We discussed the fact that many companies have found themselves needing to make major pivots in strategy or product due to the COVID crisis. He also noted that the launch of a new company or product line can use many of these same principles.

🛠 Step 1: Culture and tools

Culture and toolsets aren’t built overnight, and in a moment of crisis, you don’t want to implement a whole new project management suite. Start now in working on the company culture and establishing an effective toolset.

If you’re already in a crisis, don’t neglect the tools and culture just because they aren’t well-established in your organization. Make sure that all of the people in the crisis-management team are aligned on the tools and frequency of communication, and that everyone has visibility into the progress of the project.

In our domain, there are all sorts of diverse stakeholders who need to weigh in on communications to internal and external audiences. Part of the reason we focus on advanced planning work is to generate buy-in before it's needed. A lot of enterprises don’t have established processes built around these kinds of complex approvals, but it is an area where you can see a process-based approach driving value for teams.

A basic toolset for your team should include:

  • Office suite: Such as email and calendar (Microsoft 365 or G Suite)
  • Communication: Tools for meetings, text, and other interactions such as Slack, Zoom, and other types of single-purpose tools. The team should have an agreement about how to use these tools in order to avoid confusion about where to find what types of communication.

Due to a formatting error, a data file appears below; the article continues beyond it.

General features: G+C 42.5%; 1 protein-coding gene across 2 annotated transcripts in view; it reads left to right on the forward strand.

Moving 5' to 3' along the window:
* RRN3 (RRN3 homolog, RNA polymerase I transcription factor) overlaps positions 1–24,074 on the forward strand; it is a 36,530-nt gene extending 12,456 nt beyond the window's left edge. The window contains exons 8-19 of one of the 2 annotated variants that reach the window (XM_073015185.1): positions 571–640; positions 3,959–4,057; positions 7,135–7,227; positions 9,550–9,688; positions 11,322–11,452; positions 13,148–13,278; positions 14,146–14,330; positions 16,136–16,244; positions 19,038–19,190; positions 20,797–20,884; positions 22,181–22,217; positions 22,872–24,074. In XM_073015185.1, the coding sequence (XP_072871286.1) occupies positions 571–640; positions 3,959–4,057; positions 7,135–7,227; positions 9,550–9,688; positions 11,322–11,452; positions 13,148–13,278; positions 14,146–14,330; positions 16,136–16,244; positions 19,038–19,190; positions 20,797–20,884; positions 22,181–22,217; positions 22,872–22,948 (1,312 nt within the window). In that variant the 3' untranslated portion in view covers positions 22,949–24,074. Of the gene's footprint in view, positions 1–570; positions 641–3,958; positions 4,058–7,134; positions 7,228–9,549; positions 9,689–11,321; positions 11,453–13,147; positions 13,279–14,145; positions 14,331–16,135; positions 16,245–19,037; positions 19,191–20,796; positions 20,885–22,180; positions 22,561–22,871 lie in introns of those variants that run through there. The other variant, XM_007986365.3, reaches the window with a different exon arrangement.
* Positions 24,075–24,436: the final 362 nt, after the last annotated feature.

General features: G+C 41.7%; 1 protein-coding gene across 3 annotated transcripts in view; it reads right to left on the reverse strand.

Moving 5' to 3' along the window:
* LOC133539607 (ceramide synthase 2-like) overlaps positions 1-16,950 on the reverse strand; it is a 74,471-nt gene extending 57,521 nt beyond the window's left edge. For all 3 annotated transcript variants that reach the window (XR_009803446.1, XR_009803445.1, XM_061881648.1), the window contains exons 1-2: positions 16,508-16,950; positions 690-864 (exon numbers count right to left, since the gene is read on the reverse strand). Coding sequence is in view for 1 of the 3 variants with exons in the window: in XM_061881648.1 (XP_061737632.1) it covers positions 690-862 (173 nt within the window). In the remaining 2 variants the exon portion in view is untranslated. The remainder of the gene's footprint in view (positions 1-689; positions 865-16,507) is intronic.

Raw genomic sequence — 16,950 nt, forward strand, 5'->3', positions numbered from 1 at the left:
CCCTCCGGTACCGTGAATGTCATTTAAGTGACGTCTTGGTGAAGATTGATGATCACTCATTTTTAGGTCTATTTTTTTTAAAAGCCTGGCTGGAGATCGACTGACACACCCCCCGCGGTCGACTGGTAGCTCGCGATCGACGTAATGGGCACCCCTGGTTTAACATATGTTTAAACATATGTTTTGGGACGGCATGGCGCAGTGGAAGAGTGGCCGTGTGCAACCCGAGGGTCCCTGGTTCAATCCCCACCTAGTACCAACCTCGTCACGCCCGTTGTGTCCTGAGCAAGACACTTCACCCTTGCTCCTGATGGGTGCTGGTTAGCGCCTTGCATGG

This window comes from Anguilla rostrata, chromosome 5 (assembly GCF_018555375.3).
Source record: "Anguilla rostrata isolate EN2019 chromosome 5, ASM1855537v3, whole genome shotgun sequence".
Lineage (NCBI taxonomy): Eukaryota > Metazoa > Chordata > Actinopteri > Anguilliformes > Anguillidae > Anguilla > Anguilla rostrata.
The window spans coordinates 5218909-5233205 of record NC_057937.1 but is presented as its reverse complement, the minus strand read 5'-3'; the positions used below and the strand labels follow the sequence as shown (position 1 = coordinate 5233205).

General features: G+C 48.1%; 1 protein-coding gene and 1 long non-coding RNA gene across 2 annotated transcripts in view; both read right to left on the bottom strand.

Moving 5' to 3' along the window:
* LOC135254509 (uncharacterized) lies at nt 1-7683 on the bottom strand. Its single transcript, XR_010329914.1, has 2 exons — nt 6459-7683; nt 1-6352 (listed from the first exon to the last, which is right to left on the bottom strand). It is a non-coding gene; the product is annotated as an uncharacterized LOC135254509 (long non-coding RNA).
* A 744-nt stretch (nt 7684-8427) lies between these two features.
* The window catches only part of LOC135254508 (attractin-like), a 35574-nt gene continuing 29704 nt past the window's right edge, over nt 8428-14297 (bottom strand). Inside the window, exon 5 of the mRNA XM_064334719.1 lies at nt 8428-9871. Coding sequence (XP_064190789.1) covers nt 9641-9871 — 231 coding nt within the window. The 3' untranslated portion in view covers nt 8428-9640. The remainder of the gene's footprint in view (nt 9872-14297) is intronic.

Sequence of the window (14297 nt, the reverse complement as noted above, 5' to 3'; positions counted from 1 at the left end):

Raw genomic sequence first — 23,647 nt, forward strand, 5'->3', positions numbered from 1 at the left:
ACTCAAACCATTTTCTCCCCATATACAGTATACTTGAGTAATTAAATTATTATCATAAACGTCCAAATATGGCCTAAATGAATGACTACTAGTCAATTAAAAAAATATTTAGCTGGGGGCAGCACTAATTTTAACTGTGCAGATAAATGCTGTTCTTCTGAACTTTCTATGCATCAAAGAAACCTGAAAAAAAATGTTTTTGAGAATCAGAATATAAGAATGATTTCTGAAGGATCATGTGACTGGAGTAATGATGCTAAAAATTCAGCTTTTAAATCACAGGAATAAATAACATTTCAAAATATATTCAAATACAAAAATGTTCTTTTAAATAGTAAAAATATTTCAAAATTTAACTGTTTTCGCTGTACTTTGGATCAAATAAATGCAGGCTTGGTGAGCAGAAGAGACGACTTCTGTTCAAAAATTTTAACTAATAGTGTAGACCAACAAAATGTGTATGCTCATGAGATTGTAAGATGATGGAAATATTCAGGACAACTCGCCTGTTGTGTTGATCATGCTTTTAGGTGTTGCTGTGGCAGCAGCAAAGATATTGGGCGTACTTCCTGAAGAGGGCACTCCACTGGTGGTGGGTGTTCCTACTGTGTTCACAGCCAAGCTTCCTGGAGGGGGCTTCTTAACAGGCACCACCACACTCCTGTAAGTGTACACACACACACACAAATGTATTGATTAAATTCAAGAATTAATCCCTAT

• Project management: Kanban tools such as Asana, Trello, and Basecamp are popular with traditional organizations, but software development teams often use tools such as Jira or Zendesk for coordination. If you have a software-heavy organization, it’s probably easier to train the marketing and logistics teams to use those than to try to integrate multiple tools.
  • Knowledge sharing: Including file sharing and references, so everyone knows where to find the most relevant and updated information on the projects. Depending on the complexity and nature of the project, this might include shared drives, CRM, wikis, or other types of knowledge sharing tools.

Make sure there is absolute clarity about the toolset. Often companies have multiple tools for the same functionality, and different departments are using different tools. Any inconsistencies will get in the way of rapid coordination across the organization.